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An experiment was conducted to investigate variables which affect a communicator's attribution of freedom to a communicatee. A communicator delivered a communication to a communicatee who reacted either favorably or unfavorably. Further, the communicator expected to have to deliver a subsequent communication either to the same communicatee or to a different communicatee. As predicted, greater freedom was attributed to the communicatee (1) when the reaction to the communication was favorable than when it was unfavorable, and (2) when a subsequent communication was to be directed toward the same communicatee than when it was to be directed toward a different communicatee. These findings were discussed in terms of a person's need for compliance and the role of the attribution of freedom in serving this need. The study also provided evidence about the relationship between the attribution of freedom and liking.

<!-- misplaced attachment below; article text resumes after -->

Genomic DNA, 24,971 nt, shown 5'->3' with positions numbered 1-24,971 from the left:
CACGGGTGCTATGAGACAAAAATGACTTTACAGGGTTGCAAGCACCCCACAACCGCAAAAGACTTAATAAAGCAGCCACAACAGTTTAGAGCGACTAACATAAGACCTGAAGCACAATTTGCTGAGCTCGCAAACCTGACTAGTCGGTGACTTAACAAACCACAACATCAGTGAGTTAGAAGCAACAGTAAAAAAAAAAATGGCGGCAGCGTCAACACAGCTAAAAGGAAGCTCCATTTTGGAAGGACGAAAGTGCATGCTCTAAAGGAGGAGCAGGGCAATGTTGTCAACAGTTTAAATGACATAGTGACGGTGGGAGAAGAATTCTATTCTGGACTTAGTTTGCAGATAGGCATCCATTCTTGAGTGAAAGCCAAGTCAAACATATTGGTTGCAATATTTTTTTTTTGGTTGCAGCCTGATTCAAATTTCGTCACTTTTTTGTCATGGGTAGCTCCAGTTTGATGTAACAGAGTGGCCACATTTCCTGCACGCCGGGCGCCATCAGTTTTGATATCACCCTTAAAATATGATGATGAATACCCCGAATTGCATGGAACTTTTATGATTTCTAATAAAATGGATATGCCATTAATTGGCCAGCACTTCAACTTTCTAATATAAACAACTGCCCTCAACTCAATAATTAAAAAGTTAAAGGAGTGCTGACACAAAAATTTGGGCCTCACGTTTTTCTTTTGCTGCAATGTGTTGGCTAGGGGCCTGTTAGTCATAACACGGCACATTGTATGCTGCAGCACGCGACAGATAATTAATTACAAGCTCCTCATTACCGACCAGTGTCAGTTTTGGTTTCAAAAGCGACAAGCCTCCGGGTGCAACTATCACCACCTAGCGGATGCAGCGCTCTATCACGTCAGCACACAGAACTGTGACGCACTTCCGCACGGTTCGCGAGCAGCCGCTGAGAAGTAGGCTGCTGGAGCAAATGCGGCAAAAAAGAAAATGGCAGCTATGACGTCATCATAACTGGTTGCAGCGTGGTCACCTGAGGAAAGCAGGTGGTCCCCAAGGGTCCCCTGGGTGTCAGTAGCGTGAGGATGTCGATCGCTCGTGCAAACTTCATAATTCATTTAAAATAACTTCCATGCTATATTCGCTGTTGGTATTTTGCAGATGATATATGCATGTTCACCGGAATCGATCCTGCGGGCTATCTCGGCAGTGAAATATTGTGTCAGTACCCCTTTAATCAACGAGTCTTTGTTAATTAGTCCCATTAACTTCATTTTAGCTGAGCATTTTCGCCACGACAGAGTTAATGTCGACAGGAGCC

Document Type: Research Article


Publication date: 1975-01-01

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